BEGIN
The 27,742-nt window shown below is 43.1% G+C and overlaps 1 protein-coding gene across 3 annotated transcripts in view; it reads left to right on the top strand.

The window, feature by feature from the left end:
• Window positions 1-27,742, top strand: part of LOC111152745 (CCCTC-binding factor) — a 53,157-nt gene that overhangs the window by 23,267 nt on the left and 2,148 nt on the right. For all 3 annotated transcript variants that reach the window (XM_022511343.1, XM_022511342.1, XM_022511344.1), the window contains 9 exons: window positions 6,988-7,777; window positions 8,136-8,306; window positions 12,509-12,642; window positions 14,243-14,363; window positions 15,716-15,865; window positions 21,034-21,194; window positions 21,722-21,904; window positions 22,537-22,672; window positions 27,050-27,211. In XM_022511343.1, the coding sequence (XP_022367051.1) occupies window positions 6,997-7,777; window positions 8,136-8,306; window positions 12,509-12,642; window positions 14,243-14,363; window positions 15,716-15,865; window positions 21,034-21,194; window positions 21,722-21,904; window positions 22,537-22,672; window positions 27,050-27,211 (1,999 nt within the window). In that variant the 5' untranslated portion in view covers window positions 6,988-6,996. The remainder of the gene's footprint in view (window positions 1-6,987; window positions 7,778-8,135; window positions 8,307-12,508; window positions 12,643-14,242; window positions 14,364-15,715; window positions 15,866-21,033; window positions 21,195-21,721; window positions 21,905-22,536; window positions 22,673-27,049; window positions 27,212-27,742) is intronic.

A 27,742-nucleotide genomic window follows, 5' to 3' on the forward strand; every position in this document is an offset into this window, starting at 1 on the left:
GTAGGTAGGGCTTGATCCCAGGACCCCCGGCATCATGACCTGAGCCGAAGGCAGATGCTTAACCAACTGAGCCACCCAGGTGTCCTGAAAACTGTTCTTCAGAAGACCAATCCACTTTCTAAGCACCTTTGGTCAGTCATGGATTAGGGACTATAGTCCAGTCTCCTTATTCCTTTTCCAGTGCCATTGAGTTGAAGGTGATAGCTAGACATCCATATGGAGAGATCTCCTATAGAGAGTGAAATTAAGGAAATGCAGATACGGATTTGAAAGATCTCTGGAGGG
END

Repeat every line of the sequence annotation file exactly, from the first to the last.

The 27,742-nt window shown below is 43.1% G+C and overlaps 1 protein-coding gene across 3 annotated transcripts in view; it reads left to right on the top strand.

The window, feature by feature from the left end:
• Window positions 1-27,742, top strand: part of LOC111152745 (CCCTC-binding factor) — a 53,157-nt gene that overhangs the window by 23,267 nt on the left and 2,148 nt on the right. For all 3 annotated transcript variants that reach the window (XM_022511343.1, XM_022511342.1, XM_022511344.1), the window contains 9 exons: window positions 6,988-7,777; window positions 8,136-8,306; window positions 12,509-12,642; window positions 14,243-14,363; window positions 15,716-15,865; window positions 21,034-21,194; window positions 21,722-21,904; window positions 22,537-22,672; window positions 27,050-27,211. In XM_022511343.1, the coding sequence (XP_022367051.1) occupies window positions 6,997-7,777; window positions 8,136-8,306; window positions 12,509-12,642; window positions 14,243-14,363; window positions 15,716-15,865; window positions 21,034-21,194; window positions 21,722-21,904; window positions 22,537-22,672; window positions 27,050-27,211 (1,999 nt within the window). In that variant the 5' untranslated portion in view covers window positions 6,988-6,996. The remainder of the gene's footprint in view (window positions 1-6,987; window positions 7,778-8,135; window positions 8,307-12,508; window positions 12,643-14,242; window positions 14,364-15,715; window positions 15,866-21,033; window positions 21,195-21,721; window positions 21,905-22,536; window positions 22,673-27,049; window positions 27,212-27,742) is intronic.

A 27,742-nucleotide genomic window follows, 5' to 3' on the forward strand; every position in this document is an offset into this window, starting at 1 on the left:
GTAGGTAGGGCTTGATCCCAGGACCCCCGGCATCATGACCTGAGCCGAAGGCAGATGCTTAACCAACTGAGCCACCCAGGTGTCCTGAAAACTGTTCTTCAGAAGACCAATCCACTTTCTAAGCACCTTTGGTCAGTCATGGATTAGGGACTATAGTCCAGTCTCCTTATTCCTTTTCCAGTGCCATTGAGTTGAAGGTGATAGCTAGACATCCATATGGAGAGATCTCCTATAGAGAGTGAAATTAAGGAAATGCAGATACGGATTTGAAAGATCTCTGGAGGG